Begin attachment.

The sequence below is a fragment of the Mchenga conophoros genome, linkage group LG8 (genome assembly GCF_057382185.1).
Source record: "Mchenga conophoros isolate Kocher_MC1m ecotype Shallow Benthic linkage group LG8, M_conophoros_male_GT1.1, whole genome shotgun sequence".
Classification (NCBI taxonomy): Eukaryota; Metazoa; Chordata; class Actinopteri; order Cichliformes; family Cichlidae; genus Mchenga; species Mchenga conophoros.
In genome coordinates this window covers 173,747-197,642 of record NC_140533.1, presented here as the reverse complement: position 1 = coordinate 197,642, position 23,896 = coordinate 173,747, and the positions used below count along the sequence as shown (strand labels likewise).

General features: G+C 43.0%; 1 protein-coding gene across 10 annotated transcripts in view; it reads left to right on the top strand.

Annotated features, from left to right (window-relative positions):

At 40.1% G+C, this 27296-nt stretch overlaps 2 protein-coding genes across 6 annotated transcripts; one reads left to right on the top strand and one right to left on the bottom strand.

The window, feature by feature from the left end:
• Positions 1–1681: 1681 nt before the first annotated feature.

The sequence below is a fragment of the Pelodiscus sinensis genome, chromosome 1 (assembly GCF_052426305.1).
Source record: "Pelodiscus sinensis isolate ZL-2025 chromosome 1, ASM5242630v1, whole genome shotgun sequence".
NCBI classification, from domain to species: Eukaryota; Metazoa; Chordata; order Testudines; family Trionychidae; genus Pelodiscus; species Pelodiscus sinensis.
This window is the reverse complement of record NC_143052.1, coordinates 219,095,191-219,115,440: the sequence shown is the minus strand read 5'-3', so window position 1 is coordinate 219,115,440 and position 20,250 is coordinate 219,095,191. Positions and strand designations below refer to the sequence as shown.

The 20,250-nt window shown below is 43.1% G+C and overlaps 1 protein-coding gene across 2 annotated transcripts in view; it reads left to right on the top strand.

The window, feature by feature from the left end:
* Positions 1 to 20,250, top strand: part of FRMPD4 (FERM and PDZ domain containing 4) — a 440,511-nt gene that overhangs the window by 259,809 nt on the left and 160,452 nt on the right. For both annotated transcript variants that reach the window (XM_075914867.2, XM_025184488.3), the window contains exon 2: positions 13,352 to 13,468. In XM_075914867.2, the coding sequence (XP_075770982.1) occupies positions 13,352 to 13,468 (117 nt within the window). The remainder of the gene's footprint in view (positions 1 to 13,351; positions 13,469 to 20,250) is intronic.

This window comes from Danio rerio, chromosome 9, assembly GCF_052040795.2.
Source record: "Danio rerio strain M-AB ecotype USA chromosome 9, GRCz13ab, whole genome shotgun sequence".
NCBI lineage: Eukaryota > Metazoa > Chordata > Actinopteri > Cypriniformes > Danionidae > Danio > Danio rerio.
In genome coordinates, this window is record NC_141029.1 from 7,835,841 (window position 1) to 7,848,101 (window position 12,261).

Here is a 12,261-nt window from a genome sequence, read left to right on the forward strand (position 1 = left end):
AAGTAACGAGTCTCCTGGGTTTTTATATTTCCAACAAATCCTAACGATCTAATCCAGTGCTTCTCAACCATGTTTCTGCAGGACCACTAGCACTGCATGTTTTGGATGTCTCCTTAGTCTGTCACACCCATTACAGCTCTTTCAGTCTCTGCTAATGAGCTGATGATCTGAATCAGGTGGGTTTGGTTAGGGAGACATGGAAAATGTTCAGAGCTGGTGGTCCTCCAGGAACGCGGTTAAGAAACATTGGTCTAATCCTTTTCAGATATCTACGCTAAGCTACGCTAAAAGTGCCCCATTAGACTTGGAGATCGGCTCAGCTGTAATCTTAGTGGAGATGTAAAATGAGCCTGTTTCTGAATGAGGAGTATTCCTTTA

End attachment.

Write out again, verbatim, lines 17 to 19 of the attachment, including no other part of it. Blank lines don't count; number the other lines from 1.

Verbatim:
This window comes from Danio rerio, chromosome 9, assembly GCF_052040795.2.
Source record: "Danio rerio strain M-AB ecotype USA chromosome 9, GRCz13ab, whole genome shotgun sequence".
NCBI lineage: Eukaryota > Metazoa > Chordata > Actinopteri > Cypriniformes > Danionidae > Danio > Danio rerio.